OWASP Developer Guide

Secure Development and Integration

2.2 Secure development and integration

Secure development is described in the OWASP Software Assurance Maturity Model (SAMM) by the Design, Implementation and Verification business functions. Much of the material in this section is drawn from the OWASP Integration Standards project.


Almost all modern software is developed in an iterative manner passing through phase to phase, such as identifying customer requirements, implementation and test. These phases are revisited in a cyclic manner throughout the lifetime of the application. A generic Software Development LifeCycle (SDLC) is shown below, and in practice there may be more or less phases according to the processes adopted by the business.

SDLC Diagram

With the increasing number and sophistication of exploits against almost every application or business system, most companies have adopted a secure Software Development LifeCycle (SDLC). The secure SDLC should never be a separate lifecycle from an existing software development lifecycle, it must always be the same development lifecycle as before but with security actions built into each phase, otherwise security actions may well be set aside by busy development teams. Note that although the Secure SDLC could be written as ‘SSDLC’ it is almost always written as ‘SDLC’.

DevOps integrates and automates many of the SDLC phases and implements Continuous Integration (CI) and Continuous Delivery/Deployment (CD) pipelines to provide much of the SDLC automation. Examples of how DevSecOps is ‘building security in’ is the provision of Interactive, Static and Dynamic Application Security Testing (IAST, SAST & DAST) and implementing supply chain security, and there are many other security activities that can be applied.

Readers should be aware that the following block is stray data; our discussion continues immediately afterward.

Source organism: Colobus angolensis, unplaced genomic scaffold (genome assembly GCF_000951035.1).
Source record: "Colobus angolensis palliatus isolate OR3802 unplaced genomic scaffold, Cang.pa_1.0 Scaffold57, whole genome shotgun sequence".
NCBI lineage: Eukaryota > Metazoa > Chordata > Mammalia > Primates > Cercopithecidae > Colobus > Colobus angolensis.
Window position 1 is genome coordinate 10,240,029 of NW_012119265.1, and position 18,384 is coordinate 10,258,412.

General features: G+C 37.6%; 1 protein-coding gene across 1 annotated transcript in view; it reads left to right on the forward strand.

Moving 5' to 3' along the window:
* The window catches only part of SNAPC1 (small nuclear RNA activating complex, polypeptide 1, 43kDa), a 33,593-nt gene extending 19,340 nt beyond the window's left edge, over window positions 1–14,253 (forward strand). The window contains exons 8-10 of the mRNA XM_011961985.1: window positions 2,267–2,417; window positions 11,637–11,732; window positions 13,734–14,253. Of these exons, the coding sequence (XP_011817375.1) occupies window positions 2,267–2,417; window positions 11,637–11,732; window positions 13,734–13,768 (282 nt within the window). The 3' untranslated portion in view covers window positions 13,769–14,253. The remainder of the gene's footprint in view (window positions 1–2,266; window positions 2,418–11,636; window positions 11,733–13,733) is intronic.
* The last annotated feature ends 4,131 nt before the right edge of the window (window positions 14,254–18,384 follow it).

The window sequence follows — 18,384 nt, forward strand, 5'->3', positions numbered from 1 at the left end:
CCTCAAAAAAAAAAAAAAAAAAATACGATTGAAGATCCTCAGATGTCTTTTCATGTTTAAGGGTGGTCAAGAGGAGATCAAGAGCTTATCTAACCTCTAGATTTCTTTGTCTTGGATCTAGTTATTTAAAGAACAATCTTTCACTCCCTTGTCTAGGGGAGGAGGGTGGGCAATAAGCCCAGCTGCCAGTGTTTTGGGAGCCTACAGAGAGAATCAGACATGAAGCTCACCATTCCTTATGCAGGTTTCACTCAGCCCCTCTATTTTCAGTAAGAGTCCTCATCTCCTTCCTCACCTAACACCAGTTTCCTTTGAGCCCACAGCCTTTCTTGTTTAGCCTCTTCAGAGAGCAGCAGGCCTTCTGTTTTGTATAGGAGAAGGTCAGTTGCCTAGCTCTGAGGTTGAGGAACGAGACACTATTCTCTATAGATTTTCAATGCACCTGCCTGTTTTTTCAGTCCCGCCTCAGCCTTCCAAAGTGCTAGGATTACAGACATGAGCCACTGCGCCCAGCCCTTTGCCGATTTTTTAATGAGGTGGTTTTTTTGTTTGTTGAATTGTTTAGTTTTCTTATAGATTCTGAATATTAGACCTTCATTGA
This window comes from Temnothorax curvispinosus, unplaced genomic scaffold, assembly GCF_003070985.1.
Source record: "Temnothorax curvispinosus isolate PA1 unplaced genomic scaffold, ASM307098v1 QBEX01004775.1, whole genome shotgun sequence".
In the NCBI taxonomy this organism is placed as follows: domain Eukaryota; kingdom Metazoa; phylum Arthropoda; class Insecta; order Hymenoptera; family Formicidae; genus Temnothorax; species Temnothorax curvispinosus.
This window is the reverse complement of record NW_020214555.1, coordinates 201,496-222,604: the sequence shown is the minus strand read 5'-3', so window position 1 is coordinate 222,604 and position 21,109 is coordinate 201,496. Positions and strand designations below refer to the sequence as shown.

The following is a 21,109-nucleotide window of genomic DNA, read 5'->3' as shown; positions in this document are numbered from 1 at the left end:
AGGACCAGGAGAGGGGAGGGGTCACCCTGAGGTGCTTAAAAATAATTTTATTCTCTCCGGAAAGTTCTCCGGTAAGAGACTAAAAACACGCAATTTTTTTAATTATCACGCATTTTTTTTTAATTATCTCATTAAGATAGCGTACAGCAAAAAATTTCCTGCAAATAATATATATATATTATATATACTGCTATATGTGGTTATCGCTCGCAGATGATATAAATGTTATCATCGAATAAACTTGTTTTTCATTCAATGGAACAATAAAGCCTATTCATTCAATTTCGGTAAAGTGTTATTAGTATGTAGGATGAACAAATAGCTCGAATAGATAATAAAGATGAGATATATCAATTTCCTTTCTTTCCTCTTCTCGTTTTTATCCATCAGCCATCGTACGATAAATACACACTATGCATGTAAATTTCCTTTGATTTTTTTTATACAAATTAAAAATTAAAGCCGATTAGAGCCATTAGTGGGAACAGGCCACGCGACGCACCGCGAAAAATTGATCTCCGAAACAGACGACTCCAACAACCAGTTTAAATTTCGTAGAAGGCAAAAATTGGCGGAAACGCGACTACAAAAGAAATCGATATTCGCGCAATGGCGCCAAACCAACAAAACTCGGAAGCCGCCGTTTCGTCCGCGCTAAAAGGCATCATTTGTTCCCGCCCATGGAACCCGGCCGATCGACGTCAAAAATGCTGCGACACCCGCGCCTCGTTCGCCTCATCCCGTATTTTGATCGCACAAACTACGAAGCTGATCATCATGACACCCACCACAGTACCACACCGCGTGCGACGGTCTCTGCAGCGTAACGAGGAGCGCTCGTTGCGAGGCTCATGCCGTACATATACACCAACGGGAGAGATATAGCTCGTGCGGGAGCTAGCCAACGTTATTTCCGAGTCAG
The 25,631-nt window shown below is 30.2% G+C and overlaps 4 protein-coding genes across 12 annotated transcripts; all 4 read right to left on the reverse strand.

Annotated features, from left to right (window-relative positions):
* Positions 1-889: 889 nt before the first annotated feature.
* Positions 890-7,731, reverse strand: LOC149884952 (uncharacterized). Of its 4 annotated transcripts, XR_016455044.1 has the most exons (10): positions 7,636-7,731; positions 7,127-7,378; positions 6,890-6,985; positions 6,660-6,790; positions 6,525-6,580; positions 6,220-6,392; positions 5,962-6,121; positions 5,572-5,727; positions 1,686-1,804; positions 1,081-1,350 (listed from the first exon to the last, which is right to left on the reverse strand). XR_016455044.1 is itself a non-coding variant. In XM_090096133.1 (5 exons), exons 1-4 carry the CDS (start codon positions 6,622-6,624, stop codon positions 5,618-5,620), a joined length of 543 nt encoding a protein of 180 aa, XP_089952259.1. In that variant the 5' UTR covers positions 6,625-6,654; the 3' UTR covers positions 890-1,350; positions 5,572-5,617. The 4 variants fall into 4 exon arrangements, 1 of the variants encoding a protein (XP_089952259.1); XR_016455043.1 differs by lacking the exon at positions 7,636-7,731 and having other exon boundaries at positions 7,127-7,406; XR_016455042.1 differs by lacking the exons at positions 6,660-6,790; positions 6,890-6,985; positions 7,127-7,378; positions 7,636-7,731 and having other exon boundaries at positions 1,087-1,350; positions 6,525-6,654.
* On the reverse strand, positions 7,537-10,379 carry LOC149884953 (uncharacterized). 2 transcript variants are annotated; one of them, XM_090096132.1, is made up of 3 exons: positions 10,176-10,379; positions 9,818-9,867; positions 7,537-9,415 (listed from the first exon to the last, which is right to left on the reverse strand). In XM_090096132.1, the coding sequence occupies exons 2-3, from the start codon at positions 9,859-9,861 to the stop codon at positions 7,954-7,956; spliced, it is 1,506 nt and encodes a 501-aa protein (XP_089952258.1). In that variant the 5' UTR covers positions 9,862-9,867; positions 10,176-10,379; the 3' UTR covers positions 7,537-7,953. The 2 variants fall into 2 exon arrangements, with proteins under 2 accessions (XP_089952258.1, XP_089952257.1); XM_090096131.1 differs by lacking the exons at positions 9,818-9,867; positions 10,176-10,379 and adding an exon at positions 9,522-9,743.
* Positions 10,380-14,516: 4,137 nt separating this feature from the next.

DevOps and pipelines have been successfully exploited with serious large scale consequences and so, in a similar manner to the SDLC, much of the DevOps actions have also had to have security built in. Secure DevOps, or DevSecOps, builds security practices into the DevOps activities to guard against attack and to provide the SDLC with automated security testing.

Secure development lifecycle

Referring to the OWASP Application Wayfinder development cycle there are four iterative phases during application development: Requirements, Design, Implementation and Verification. The other phases are done less iteratively in the development cycle but these form an equally important part of the SDLC: Gap Analysis, Metrics, Operation and Training & Culture Building.

All of these phases of the SDLC should have security activities built into them, rather than done as separate activities. If security is built into these phases then the overhead becomes much less and the resistance from the development teams decreases. The goal is for the secure SDLC to become as familiar a process as before, with the development teams taking ownership of the security activities within each phase.

There are many OWASP tools and resources to help build security into the SDLC.

  • Requirements: this phase determines the functional, non-functional and security requirements for the application. Requirements should be revisited periodically and checked for completeness and validity, and it is worth considering various OWASP tools to help with this;
  • Design: it is important to design security into the application - it is never too late to do this but the earlier the better and easier to do. OWASP provides two tools, Pythonic Threat Modeling and Threat Dragon, for threat modeling along with security gamification using Cornucopia.